Item: Snail Saddle. 14th century. Leather with metal fastenings. Used for riding giant snails. The curved shape marks it as distinct from the more common horse’s saddles of the period.

Item: Manuscript. 4th quarter of the 13th century. Tract on farming with specific advice for the caring of barnacle geese.

Item: Stained Glass: 2nd half of 14th century. Fragment of what is believed to be a penis tree.

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Three Previously Unpublished Miracles of the Virgin Mary - translated by TV Bede

[How the blessed Virgin Mary intervened to protect the crop of barnacle geese which belonged to her monks as part of their abbey of Beaulieu]

Even regarding small matters, the blessed Virgin comes to the aid of those in need. And these miracles are no less worthy of record, for they show how the goodness of God can be found in all places.

Some years hence, at lands under the care of the abbey of Beaulieu, a crop of barnacle geese were being grown. A local man by the name of Geoffrey held a grievance against the abbey, falsely believing that the monks had taken more than their due of his crop of grain. Thus aggrieved, he endeavoured to take the barnacle geese for himself to sell for his own selfish profit. The most holy Virgin however, knowing that these geese were rightfully hers, intervened. When Geoffrey came to wade into the shallow waters where the geese were growing, he found himself unable to move. In this state he remained for nearly two days, standing outside, until he humbly apologised to the blessed Mary. His arms then regained movement, and so he crossed himself, praying to the Virgin. Having appeased her, Geoffrey then regained movement in the rest of his body, and went henceforth to tell others of what marvels Mary had wrought, not caring that by spreading news of this miracle he was drawing attention to his own transgression for he knew that singing the praises of the holy mother of God was more important.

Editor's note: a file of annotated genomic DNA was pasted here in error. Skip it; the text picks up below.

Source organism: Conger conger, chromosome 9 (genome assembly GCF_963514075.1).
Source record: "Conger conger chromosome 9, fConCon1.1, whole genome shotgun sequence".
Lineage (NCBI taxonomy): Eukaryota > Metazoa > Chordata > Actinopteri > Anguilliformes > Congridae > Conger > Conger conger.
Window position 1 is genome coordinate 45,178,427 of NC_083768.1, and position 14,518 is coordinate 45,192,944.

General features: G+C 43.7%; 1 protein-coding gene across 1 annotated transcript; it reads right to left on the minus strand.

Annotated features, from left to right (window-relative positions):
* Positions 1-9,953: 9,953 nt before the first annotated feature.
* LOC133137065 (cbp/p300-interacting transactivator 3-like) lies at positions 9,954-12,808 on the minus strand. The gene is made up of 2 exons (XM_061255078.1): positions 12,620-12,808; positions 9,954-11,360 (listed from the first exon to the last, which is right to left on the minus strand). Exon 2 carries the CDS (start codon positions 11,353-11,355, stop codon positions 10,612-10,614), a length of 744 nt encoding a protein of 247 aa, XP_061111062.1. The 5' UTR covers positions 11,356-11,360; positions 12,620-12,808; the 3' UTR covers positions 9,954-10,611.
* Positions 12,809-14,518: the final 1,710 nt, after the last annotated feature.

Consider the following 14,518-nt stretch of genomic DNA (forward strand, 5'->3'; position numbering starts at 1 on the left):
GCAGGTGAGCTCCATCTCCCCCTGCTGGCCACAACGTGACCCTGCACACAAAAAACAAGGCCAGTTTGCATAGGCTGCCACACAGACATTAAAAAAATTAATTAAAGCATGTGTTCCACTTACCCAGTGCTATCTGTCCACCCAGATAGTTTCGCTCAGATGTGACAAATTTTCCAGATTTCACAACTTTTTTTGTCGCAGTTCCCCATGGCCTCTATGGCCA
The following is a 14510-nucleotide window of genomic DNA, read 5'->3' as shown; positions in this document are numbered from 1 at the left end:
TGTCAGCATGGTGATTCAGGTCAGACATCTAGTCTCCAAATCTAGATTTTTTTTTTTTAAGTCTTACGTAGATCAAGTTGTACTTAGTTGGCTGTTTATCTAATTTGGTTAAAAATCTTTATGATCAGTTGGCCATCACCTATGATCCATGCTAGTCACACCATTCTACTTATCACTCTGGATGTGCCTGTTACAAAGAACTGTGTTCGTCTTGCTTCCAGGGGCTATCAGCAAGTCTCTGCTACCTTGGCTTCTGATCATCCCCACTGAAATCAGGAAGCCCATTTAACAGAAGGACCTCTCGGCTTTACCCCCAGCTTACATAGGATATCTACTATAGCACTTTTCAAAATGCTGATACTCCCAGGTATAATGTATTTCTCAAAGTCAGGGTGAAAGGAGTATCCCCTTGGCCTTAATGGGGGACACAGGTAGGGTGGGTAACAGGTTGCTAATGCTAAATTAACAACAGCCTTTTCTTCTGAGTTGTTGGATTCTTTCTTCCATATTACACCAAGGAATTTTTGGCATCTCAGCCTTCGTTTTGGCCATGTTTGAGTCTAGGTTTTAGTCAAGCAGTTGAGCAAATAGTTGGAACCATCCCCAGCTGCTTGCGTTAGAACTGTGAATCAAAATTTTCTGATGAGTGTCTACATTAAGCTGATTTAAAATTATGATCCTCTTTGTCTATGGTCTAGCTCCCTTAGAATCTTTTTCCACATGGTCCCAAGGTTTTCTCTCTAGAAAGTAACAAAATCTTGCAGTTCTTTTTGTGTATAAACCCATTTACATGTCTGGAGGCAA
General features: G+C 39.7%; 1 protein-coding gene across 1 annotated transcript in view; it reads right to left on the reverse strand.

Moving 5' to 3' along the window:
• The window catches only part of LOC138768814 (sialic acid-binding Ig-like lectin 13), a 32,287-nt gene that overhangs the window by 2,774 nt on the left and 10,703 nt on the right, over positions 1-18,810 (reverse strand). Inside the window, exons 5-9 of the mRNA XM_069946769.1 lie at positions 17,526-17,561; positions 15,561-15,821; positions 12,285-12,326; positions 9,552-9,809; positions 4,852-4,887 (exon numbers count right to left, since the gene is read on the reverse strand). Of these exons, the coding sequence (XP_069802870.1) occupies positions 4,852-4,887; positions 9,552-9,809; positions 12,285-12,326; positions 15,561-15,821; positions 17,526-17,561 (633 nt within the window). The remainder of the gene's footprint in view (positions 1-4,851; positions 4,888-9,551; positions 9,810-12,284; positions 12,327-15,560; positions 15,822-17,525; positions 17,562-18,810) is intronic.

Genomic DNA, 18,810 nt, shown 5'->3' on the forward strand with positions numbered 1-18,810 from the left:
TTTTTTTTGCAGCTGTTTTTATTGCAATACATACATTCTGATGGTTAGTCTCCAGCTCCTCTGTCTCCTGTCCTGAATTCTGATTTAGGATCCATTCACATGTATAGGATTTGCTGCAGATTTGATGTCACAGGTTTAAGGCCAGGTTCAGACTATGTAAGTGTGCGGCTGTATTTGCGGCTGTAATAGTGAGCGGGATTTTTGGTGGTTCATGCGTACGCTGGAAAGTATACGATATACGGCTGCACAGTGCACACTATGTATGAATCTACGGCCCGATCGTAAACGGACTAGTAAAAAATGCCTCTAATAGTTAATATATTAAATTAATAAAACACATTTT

Then he came to the abbey of Beaulieu to offer a candle to the blessed virgin and so that the miracle may be known to the monks there.

[How an old tree bore new fruit]

At a small convent a small distance from the abbey, there was in the grounds an orchard which for many years had provided fruit for the nuns. One by one, the trees stopped bearing the penises for which they were kept. In dismay, the nuns prayed to Our Lady, and in her great kindness, Our Lady being merciful and forgiving, and through her favour, the penis trees bore fruit once more.

This miracle was related by the Abbess Juliana to a local man who was entrusted with journeying to us so that this miracle could be known to all and that stories of Our Lady’s greatness could be spread.

[How the Virgin’s favour led a knight to prevail in a snail joust]

The Blessed Virgin shows her favour in many ways, great and small. Some years hence, a knight by the name of Thomas was engaged in a snail joust and feared greatly for his life because his snail was much smaller than his foe’s. He was to face a wicked man by the name of Robert who he had watched defeat many other opponents through underhand tactics. As he was preparing himself, his servant urged him to seek the protection of the Blessed Virgin. Thomas, knowing the Virgin’s power, prayed to her, promising his winnings to her should he prevail. Thus prepared, he rode out on his snail, and valiantly defeated Robert.

And as he had promised, Thomas gave the gold he had won to the shrine of Our Lady.